[media-credit name=’Zhao Lim / The Badger Herald’ align=’alignright’ width=’336′]SB_ZL[/media-credit]

If Wisconsin softball head coach Yvette Healy was looking for a signature win this season, the Badgers found her one in splitting a weekend doubleheader with tough Big Ten foe Northwestern. The Badgers rallied for an incredible 9-8 win in the first game but fell short of the sweep in a 2-0 loss.

In the second game of Saturday’s doubleheader, the Wildcats drew first blood, jumping out to an early 1-0 lead when Jordan Wheeler hit a single up the middle to score Marisa Bast from second.

In the third, the Wildcats chased Badger freshman Amanda Najdek (2-2) off the mound as Najdek struggled with control, walking three Northwestern batters, including one across the plate.

“I needed to focus on my mechanics,” said Najdek. “It’s all about trusting myself; I was doubting out there. I need to focus on never letting up.”

Healy opted to remove Najdek for sophomore Meghan McIntosh, who came into the bases-loaded jam and in two pitches forced a Wheeler fly to left, which was easily caught to end the inning.

“I just really looked at hitting my spots,” McIntosh said. “I focused on jamming them to start, and then I worked outside. I got those ground balls today I was looking for.”

McIntosh continued her string of recent strong outings, giving Wisconsin a four-inning stretch where zero Wildcats crossed the plate.

“Even though Meghan didn’t get the win, it was one of her best performances of the year,” Healy said. “We’re so proud of her; we just need to keep her focused in on continuing her success.”

It was an inning that Northwestern saw replayed throughout the game, as the Wildcats proceeded to leave 12 runners on base.

“I think Randy Schneider, our assistant, put together a terrific gameplan against them,” Healy said. “It was a lot of preparation. Northwestern is a great team who’s played a great schedule.”

Offensively, the Badgers struggled to get a read on Northwestern pitcher Sammy Albanese (5-4), as the right-hander breezed through the Badger lineup, spreading out three hits across seven shutout innings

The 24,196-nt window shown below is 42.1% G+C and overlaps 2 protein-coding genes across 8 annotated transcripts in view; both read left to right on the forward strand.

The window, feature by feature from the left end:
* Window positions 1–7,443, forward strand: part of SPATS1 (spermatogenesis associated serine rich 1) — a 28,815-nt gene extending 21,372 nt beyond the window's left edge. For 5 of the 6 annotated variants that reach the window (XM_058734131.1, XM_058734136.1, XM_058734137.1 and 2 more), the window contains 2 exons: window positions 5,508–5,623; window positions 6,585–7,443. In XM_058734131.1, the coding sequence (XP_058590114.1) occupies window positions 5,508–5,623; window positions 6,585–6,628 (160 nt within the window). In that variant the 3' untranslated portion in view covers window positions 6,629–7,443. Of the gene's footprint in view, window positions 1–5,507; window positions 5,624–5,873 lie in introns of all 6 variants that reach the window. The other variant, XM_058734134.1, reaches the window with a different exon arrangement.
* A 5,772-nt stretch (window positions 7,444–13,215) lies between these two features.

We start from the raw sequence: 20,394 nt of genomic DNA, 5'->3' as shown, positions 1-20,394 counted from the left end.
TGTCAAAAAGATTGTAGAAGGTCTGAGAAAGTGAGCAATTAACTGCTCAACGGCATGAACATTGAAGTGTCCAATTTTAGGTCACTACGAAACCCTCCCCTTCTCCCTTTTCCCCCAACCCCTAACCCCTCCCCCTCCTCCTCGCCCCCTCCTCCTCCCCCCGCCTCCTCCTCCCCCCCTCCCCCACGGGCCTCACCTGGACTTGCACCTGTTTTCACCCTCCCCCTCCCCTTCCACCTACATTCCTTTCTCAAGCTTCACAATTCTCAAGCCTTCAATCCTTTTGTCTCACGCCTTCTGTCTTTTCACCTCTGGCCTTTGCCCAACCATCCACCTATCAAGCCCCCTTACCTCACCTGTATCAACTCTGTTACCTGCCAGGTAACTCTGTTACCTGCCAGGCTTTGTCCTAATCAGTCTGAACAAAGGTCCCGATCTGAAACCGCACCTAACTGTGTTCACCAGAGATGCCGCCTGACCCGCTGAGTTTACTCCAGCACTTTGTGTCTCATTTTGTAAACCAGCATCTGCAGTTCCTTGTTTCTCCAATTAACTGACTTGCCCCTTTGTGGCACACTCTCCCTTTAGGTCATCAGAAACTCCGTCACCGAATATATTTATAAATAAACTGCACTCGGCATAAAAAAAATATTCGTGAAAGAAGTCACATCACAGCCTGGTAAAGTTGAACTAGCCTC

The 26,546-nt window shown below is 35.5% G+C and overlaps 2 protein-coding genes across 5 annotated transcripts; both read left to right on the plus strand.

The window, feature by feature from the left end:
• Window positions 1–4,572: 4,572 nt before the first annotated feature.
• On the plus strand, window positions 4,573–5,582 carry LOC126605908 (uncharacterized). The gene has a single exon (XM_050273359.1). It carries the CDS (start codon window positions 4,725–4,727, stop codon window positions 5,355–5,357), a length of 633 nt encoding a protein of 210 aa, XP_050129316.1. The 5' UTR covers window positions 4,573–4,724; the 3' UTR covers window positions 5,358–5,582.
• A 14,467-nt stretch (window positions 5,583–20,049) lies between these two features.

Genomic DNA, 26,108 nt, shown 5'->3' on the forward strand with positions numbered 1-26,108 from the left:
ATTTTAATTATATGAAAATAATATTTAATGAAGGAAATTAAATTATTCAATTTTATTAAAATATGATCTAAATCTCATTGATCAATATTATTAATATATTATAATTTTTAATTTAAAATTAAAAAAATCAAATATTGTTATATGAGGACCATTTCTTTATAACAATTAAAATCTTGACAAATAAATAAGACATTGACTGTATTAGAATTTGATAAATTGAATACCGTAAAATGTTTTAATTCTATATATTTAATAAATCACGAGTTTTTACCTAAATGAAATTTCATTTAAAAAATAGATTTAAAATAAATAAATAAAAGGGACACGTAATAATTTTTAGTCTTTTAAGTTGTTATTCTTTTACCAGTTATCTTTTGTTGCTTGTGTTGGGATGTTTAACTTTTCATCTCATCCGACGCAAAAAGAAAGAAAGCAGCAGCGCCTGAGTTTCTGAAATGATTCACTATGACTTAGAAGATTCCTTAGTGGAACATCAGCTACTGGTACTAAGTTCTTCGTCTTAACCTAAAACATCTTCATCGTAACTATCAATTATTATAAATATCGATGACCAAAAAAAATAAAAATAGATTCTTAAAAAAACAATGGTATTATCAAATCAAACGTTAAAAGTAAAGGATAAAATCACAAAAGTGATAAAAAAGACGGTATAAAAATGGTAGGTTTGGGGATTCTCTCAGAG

“We were moving around in the box a little bit trying to break her rhythm up,” Healy said. “We were trying to put some bunts down. We didn’t have an answer to her today; if we could have found one it would have been a different outcome.”

The Badgers rallied in the first game from an 8-2 deficit in the fifth inning with six runs in the bottom of the sixth. Tying the record for the biggest comeback in program history, the Badgers came from behind once again to snatch a 9-8 victory.

It looked ugly for Wisconsin early. Freshman pitcher Cassandra Darrah felt the bite of the Wildcat bats as Northwestern pounced on the Badger ace for six runs in the first two innings. Down 6-0 entering the bottom of the second inning, Najdek took the reigns to guide the Badgers the rest of the way.

“We just kept battling,” Najdek said. “We went after the batters early, and I was able to get ahead in the count. I’m happy Coach has the trust in me that I can perform in those situations.”

As Najdek turned in a solid five innings, the Wisconsin bats slowly but surely began to heat up.

It began with a sixteen-pitch at bat for Badger third basemen sophomore Shannel Blackshear, who blasted the last pitch out of the park for a solo home run to make it 6-1. Junior Karla Powell responded with a home run of her own in the fourth to make it 7-2. Freshman Michelle Mueller ripped a triple in the fifth, scoring on a past ball to make it an 8-3 game.

Then the floodgates opened.

The bottom of the sixth proved disastrous for Northwestern, as Wisconsin scored an unprecedented six runs in the frame to take the lead for good, 9-8.

“We might be their only unranked team they’ve lost to this season,” Healy said. “It just shows if you keep playing hard and working, you’ll find ways to get breaks sometimes, so I’m very excited for our team.”

With two runners on, Stephanie Peace loaded the bases on a sharply hit ball off the third baseman for a single. In another big situation, Blackshear played the role of hero again, hitting a single up the middle that scored the first two Badgers of the inning.

With the bases loaded again two batters later, Healy opted to pinch-hit senior Dana Rasmussen. Rasmussen had not batted the entire game, but the Madison native came through with the biggest hit of her career, smashing a three run triple to tie the game at eight apiece.

“That was a huge source of pride for her; she’s worked really hard these last three years,” Healy said. “She was having a hard time deciding if she would be able to play this year with how much work it is, with how demanding her major is. She put the work in and she deserves every bit of success she gets, so that was a fun thing to see.”

After Rasmussen tied the game, junior second baseman Jordan Skinner put down a bunt that was thrown erratically by the Northwestern infield, allowing Rasmussen to score the eventual game-winning run, giving the Badgers their twentieth win on the season.